Twitter has disbanded tens of thousands of accounts linked to state-led disinformation campaigns run out of China, Russia and Turkey.
Significantly, nearly 25,000 of the 32,242 accounts that the social media giant flagged were linked to a covert operation run by the People’s Republic of China.
“In general, this entire network was involved in a range of manipulative and coordinated activities,” Twitter disclosed in a statement today.
Those core accounts were abetted by approximately 150,000 ‘amplifier’ profiles, which gave the tweets further traction by sharing the content and extending their social reach.
Twitter says the accounts were being used to spread propaganda and disinformation surrounding the Hong Kong protests and, to a lesser extent, the communist nation’s management of the coronavirus crisis.
The Twitter Safety handle shared a blog post with the news today, announcing it would disclose all 32,000-odd core accounts to its public archive.
We’re disclosing new state-linked information operations to our public archive — the only one of its kind in the industry. Originating from the People’s Republic of China (PRC), Russia, and Turkey, all associated accounts and content have been removed. https://t.co/obRqr96iYm— Twitter Safety (@TwitterSafety) June 11, 2020
Twitter also stated it was sharing all the information with the U.S.-based Stanford Internet Observatory (SIO) and Australia’s Strategic Policy Institute (ASPI).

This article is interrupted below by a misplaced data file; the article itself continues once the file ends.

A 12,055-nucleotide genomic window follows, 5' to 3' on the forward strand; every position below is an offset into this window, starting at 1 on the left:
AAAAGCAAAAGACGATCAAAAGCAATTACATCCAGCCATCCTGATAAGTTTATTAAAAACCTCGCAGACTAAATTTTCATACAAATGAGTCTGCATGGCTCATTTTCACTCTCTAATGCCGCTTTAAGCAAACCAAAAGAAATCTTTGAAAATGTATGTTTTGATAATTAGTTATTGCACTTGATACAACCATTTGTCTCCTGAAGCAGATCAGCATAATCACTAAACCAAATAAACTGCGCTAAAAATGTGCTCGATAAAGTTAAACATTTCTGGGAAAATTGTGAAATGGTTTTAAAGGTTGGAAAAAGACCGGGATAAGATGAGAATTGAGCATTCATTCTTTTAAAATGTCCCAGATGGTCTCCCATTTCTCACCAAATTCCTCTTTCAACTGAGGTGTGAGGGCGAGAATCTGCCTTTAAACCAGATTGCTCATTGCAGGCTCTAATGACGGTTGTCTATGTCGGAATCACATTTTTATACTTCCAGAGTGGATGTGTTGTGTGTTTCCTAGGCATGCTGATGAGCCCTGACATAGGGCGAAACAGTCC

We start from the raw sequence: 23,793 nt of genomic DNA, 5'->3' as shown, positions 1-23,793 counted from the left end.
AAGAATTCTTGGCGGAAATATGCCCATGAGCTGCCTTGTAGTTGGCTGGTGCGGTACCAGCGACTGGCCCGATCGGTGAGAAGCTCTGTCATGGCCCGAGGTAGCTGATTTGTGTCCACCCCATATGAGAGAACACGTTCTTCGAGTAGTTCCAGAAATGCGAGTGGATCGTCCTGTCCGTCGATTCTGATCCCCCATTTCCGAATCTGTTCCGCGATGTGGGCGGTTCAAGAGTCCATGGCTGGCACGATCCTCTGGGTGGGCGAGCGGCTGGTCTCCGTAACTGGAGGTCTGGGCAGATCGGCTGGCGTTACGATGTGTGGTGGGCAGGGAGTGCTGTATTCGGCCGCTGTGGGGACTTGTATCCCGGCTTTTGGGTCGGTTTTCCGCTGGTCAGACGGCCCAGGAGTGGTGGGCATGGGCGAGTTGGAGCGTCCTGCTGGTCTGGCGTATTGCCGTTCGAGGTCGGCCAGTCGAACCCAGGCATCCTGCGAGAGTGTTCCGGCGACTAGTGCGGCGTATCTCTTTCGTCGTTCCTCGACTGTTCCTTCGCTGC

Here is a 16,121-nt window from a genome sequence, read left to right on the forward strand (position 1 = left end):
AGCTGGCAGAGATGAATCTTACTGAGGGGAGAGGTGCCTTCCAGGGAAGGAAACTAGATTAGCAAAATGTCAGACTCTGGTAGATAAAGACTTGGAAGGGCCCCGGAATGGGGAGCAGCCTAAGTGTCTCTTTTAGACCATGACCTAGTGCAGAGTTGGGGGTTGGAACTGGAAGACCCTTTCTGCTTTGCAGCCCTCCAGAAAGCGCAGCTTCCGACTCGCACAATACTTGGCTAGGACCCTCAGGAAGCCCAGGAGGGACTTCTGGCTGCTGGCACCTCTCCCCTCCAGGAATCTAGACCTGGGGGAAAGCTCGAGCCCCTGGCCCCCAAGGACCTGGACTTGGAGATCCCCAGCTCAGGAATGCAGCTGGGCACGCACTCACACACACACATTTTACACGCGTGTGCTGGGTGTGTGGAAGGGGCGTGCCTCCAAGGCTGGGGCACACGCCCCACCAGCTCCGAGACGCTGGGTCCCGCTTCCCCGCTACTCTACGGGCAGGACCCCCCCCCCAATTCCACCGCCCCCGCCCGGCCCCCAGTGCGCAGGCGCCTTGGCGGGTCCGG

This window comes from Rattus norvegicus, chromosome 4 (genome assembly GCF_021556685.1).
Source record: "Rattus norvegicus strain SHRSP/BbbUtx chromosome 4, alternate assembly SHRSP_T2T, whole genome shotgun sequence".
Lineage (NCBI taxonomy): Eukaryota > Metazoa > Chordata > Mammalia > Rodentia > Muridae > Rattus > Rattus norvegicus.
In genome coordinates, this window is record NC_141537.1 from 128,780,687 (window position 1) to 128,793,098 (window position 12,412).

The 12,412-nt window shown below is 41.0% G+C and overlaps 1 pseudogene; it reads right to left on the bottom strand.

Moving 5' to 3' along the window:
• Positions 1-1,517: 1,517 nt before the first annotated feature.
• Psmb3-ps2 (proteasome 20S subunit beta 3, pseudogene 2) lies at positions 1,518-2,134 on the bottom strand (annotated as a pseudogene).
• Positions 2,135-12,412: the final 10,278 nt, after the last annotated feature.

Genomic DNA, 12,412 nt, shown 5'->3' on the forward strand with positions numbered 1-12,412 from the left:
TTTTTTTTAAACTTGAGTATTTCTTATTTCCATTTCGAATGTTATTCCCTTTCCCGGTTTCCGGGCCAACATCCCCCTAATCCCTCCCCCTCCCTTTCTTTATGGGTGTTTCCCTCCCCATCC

In a report produced today, the ASPI flagged the Chinese data as part of a “persistent, large-scale influence campaign”.
The research conducted by the Institute covers 348,608 tweets which turned up between January 2018 and April this year, mostly during business hours in the working week.
“This activity largely targeted Chinese-speaking audiences outside of the Chinese mainland (where Twitter is blocked) with the intention of influencing perceptions on key issues, including the Hong Kong protests, exiled Chinese billionaire Guo Wengui and, to a lesser extent COVID-19 and Taiwan.”Australian Strategic Policy Institute, Retweeting through the Great Firewall report, June 2020
ASPI also says it identified “dozens of Facebook accounts” which it believes formed part of the same disinformation campaign run by the Chinese Government.
“This large-scale pivot to Western platforms is relatively new, and we should expect continued evolution and improvement,” the Institute explained of the covert campaign.
As it continues to fight disinformation on social platforms, Twitter says it will try to measure how these operations influence public discourse.
The social media giant wants to host a conference that will bring experts, industry leaders and government together in a bid to encourage collaboration, as well as better prevent the spread of disinformation in the future.